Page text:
Knock-Off William Sonoma Gardening Basket
I'm not sure how many of y'all are ready for spring but I'm BEYOND ready for it! I feel like every time I hear a bird chirp, I'm going to look outside and it's going to be summer and 75 degress. Unfortunately, I live in NY so when I currently look outside, all I see is snow. It can't keep me from hoping and wishing though! I was browsing online for kitchen items (for when our reno is finished) and came across a super cute gardening basket from William Sonoma. So I decided to try and create a version for myself without paying top dollar. Once springtime arrives, I will be armed and ready for gardening. Even though I'm not a sewer, I was pretty happy with how this little project came out.
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-Ashland wicker basket (Don't trip out! I promise I didn't pay $20 for this basket--it was on sale for 40% off at Michaels but I think the cashier actually took 60% off because it was only about $8 at checkout.)
-Everbilt 6'x9' canvas dropcloth (I purchased the cheapest/smallest one I could find at Home Depot because I knew I wasn't going to need a lot of it.)
-Hi-Temp mini hot glue gun
-hot glue sticks
-Heavy Duty Stitch Witchery
-Celebrate It Aria 2-1/2"x3 yd. Vintage Blush Rose Antique wired ribbon
-fabric measuring tape
Check out all the different types of pretty ribbon at Michaels.
STEP 1: Measure basket
First, I used my fabric measuring tape to measure the circumference of my wicker basket. I made sure to add 1/2-1" to my measurement to ensure I would have enough drop cloth to cover the entire basket. Make sure to measure the height of the basket itself as well.
STEP 2: Measure drop cloth
Next, I used the measurements from my basket to measure out how much drop cloth I would need and cut the cloth.
STEP 3: Create hems
I know technically a hem is created by sewing an edge but I'm going to use the term for what I did as well. I cut my drop cloth so that the top hem would already be present, however, the bottom of the area I cut was a rough edge so I created a hem by folding over the rough edge...
...then I ironed the edge down so that it would stay still. After that, I inserted a piece of Stitch Witchery in the fold and ironed it again so that the fold adhered to itself.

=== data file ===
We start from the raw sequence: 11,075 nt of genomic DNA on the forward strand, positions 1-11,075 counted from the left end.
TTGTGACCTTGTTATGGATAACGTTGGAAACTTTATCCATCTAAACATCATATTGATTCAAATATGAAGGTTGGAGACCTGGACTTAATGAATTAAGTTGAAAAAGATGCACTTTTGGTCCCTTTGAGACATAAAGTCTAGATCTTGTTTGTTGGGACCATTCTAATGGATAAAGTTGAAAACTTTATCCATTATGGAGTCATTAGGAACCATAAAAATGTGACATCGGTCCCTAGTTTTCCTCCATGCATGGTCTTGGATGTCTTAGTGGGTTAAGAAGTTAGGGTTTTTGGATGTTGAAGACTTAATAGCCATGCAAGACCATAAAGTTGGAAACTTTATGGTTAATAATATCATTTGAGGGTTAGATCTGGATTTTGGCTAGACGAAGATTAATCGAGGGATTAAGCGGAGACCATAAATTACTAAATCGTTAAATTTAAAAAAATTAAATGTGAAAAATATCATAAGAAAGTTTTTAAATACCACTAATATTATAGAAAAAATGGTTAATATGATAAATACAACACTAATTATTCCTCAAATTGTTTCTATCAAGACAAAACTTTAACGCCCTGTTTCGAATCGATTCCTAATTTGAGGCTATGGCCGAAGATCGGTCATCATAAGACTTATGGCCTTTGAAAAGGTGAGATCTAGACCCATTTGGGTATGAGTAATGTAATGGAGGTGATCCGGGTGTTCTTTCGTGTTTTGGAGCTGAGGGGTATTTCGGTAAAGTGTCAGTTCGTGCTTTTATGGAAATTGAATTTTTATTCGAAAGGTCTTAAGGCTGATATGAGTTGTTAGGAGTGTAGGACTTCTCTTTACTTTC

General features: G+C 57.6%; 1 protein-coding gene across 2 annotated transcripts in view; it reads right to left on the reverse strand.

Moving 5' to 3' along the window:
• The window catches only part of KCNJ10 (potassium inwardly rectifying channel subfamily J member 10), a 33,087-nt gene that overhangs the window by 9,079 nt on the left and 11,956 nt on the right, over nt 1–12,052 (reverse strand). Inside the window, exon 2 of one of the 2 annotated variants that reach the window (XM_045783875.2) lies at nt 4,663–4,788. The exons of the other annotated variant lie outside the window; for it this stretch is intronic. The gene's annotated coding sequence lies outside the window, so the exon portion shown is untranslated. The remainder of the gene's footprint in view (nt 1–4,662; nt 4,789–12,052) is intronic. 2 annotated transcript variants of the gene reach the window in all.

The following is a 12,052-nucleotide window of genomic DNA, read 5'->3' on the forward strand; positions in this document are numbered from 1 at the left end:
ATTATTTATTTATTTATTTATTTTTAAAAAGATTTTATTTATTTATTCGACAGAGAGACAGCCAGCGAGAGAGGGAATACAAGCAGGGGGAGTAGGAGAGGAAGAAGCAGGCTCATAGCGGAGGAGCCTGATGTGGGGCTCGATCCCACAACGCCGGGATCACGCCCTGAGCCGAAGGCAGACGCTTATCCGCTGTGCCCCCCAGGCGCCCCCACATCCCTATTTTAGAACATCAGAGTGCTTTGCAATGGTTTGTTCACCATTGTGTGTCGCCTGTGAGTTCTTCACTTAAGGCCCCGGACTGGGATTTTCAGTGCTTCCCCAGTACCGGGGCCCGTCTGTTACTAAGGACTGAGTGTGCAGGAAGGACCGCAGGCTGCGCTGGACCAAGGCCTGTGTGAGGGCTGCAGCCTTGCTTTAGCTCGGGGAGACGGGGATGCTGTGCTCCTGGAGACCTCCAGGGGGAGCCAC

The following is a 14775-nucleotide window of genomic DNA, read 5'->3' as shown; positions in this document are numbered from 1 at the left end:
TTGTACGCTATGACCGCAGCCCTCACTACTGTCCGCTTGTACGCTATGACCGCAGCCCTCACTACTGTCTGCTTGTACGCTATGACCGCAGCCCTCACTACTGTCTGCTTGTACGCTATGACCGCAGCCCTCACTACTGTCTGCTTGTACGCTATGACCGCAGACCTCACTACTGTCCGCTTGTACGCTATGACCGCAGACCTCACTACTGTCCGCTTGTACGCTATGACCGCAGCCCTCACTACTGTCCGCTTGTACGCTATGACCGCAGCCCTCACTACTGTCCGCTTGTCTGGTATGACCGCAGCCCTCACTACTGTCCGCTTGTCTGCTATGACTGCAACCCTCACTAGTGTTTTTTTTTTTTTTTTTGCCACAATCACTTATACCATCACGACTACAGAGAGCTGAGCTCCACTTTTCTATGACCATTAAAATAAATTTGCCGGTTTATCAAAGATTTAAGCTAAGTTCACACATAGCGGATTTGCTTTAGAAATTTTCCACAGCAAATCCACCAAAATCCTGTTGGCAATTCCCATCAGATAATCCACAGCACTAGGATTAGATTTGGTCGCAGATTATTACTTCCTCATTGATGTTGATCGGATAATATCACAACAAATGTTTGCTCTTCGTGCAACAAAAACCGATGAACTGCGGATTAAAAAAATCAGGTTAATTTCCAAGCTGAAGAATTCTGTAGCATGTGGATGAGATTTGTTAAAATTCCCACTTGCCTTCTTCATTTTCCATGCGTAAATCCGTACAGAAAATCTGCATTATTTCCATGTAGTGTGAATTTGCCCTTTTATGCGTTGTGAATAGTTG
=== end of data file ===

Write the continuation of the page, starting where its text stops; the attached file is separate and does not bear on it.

STEP 4: Create two sides and pockets
Because my basket was tapered, the drop cloth piece (I'll call it the "basket cover") wanted to pucker at the bottom so I decided to fold the entire piece in half and cut it to create two separate pieces.
Then, I created two pockets for each side using the same technique as STEP 3.
To adhere the pockets to the basket cover, I used Stitch Witchery and ironed the pocket to the cover. To reinforce any areas that didn't want to hold well (such as the thick corners of the top hem), I used a little hot glue. *Note: if you're like me and are not a sewer, you can bypass Stitch Witchery altogether and solely use hot glue.
STEP 5: Add ribbon
This step was a last minute add in for me. I was trying to come up with a unique way to add the pretty ribbon I purchased so I decided to try and use a hole punch and surprisingly, I think it worked! I punched two holes on either end of my basket covers (remember, I split it in half).
Then, I cut two strips of ribbon and cut those two strips in half to create smaller pieces of ribbon. I fed the ribbon through the holes, connecting the two pieces of basket cover together and tying all four ribbons in knots.
You can check out all the different types of pretty ribbon at Michaels.
I really love how this gardening basket came out. It's definitely not perfect,k but it serves a purpose while looking cute! If I could re-do anything, I would not have gotten a tapered basket but rather a straight one like the Williams Sonoma one where I got my inspiration from. Either way though, this little gem makes me excited for spring!
In case you were wondering where I got my inspiration from, here is the Williams Sonoma version of the Agrarian Tool Basket. It'll run you about $40 on their site.
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